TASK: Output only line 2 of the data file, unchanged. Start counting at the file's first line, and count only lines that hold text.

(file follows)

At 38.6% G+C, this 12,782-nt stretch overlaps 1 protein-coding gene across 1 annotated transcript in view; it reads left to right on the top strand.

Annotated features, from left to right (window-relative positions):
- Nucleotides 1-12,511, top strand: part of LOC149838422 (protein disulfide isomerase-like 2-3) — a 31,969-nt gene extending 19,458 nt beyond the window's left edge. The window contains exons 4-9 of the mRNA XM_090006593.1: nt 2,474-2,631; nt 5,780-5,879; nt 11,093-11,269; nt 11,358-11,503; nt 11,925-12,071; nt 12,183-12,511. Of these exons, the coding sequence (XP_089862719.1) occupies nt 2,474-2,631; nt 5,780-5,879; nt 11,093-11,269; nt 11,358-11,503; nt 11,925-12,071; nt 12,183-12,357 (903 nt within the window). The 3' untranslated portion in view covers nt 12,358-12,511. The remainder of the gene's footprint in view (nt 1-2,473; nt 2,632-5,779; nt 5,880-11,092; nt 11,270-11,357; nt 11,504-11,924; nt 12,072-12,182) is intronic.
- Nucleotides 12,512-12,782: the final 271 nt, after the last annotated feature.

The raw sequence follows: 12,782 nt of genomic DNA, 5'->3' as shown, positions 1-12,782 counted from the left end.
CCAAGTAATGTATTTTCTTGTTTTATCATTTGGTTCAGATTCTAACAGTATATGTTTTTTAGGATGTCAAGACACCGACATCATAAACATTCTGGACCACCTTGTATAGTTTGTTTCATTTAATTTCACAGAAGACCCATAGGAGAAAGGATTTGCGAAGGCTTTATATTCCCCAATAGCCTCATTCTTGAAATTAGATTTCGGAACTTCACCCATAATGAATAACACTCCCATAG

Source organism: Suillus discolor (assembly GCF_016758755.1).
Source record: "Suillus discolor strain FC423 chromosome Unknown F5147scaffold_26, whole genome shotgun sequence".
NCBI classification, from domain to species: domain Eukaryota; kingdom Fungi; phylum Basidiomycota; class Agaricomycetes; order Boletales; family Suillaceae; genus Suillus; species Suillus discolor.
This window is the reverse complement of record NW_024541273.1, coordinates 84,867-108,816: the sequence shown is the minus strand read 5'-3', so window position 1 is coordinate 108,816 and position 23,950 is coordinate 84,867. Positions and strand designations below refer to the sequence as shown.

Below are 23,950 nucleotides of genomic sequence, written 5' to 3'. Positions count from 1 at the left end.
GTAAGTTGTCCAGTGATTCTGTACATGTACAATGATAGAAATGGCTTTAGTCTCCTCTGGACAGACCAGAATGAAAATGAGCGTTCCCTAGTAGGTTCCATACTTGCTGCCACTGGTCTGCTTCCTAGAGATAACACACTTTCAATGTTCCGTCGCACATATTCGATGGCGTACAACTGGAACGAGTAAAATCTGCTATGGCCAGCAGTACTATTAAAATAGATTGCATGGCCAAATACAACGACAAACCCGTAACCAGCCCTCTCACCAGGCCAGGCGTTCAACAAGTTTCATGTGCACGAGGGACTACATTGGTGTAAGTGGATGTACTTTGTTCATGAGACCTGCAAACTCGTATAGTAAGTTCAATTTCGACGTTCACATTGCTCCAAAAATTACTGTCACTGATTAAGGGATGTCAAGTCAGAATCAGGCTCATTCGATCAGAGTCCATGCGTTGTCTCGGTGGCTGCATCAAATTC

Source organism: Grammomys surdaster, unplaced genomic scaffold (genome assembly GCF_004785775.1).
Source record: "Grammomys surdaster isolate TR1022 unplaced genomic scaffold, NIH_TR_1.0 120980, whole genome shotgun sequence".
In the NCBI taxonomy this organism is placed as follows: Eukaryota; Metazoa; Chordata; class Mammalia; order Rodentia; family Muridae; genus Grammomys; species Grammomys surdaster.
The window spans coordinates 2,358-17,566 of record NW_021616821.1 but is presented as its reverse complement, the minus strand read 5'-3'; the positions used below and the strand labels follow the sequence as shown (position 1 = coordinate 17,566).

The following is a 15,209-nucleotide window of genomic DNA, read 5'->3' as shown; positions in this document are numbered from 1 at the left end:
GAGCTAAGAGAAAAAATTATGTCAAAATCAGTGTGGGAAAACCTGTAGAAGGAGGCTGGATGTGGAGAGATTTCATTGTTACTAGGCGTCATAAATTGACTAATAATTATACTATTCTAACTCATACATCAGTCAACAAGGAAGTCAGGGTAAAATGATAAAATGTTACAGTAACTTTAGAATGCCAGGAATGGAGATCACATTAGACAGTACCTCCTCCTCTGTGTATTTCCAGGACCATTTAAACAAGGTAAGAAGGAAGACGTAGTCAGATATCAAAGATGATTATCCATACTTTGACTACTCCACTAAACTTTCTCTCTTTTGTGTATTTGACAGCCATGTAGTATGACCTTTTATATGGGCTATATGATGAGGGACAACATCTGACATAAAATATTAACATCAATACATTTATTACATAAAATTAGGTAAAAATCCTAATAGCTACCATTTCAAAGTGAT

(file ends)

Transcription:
Annotated features, from left to right (window-relative positions):